There are a “few Gambians residents in the UK”, according to the UK border Agency director for West Africa, Nick Crouch, in an interview with The Standard last year even as he acknowledged he could not be sure of the exact number.
Now the British premier, David Cameron has said FGM and childhood forced marriage should be stopped worldwide “within this generation” as he canvassed global action to achieve the target.
Speaking at a global summit in London yesterday, Mr Cameron unveiled a range of measures as part of which parents in England and Wales will face prosecution if they fail to stop daughters undergoing FGM.
Mr Cameron told the Girl Summit the existence of the practices constitute “standing rebukes to our world. It is absolutely clear about what we are trying to achieve. It is such a simple but noble and good ambition and that is to outlaw the practices of female genital mutilation, and childhood and early forced marriage, to outlaw them everywhere for everyone within this generation,” he said.
Hosted by the UK government and Unicef, he said the summit was intended to utilise “the power of convening people to come up with ideas and commitments to outlaw these practices”.
In attendance at the summit were international politicians, campaigners including the Pakistani teenager Malala Yousafzai, and women who have undergone FGM. The summit is also looking at ways to end forced marriage.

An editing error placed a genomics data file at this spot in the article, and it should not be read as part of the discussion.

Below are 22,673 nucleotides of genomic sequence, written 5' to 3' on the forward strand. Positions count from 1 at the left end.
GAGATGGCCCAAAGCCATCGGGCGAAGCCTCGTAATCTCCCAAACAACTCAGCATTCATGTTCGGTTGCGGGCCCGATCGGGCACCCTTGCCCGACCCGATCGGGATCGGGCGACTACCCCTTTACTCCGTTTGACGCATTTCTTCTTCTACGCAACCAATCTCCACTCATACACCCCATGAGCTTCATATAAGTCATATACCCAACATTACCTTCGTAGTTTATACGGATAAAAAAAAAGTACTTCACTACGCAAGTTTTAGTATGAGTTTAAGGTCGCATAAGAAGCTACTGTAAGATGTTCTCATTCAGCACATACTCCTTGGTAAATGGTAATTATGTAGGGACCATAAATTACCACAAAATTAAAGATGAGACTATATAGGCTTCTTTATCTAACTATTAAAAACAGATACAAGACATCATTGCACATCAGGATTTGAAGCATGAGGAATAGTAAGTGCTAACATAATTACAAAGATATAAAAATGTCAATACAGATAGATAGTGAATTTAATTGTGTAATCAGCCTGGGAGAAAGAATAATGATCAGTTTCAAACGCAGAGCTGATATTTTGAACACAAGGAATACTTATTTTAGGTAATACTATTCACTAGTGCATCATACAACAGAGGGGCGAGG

The executive director of UN Women, Phumzile Mlambo-Ngcuka, acknowledged the gains made in improving the situation while reflecting that many girls remained at risk.
“The fact that 30 million girls are at risk of being cut in the coming years clearly means that we have a big challenge on our hands,” she admonished.
Estimates indicate that up to 137,000 women and girls living in England and Wales could have undergone FGM although it has been illegal in the UK since 1985.
Measures to tackle FGM in the UK include:
Training for teachers, doctors and social workers to identify and help girls at risk
Lifelong anonymity for victims
New guidance for police on handling FGM cases
A £1.4 million prevention programme, in partnership with NHS England, to care for survivors and safeguard those at risk
A new specialist FGM service which will include social services, to “proactively identify and respond to FGM”
UK MPs recently said the UK’s failure to tackle FGM was “a national scandal”, and that failures by ministers, police and other agencies had led to the “preventable mutilation of thousands of girls”.]]>